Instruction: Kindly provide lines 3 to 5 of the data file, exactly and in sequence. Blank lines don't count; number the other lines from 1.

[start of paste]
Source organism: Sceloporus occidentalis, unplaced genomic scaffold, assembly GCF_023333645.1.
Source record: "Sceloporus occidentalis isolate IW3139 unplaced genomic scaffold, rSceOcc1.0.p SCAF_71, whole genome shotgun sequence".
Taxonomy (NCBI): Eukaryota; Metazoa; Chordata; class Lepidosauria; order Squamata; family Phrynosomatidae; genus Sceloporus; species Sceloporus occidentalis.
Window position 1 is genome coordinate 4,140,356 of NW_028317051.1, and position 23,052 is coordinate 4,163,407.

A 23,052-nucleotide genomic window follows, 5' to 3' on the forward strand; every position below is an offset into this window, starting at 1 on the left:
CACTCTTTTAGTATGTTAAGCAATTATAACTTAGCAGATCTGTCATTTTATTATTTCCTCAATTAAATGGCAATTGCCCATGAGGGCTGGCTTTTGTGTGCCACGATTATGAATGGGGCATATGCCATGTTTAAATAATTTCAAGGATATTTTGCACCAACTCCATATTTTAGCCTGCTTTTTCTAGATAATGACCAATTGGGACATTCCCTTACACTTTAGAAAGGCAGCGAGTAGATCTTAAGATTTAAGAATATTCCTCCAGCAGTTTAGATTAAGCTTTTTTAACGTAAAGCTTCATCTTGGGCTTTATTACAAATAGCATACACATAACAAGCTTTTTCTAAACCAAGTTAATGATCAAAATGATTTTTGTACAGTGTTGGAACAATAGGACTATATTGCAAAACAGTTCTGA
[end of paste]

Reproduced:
Taxonomy (NCBI): Eukaryota; Metazoa; Chordata; class Lepidosauria; order Squamata; family Phrynosomatidae; genus Sceloporus; species Sceloporus occidentalis.
Window position 1 is genome coordinate 4,140,356 of NW_028317051.1, and position 23,052 is coordinate 4,163,407.

A 23,052-nucleotide genomic window follows, 5' to 3' on the forward strand; every position below is an offset into this window, starting at 1 on the left: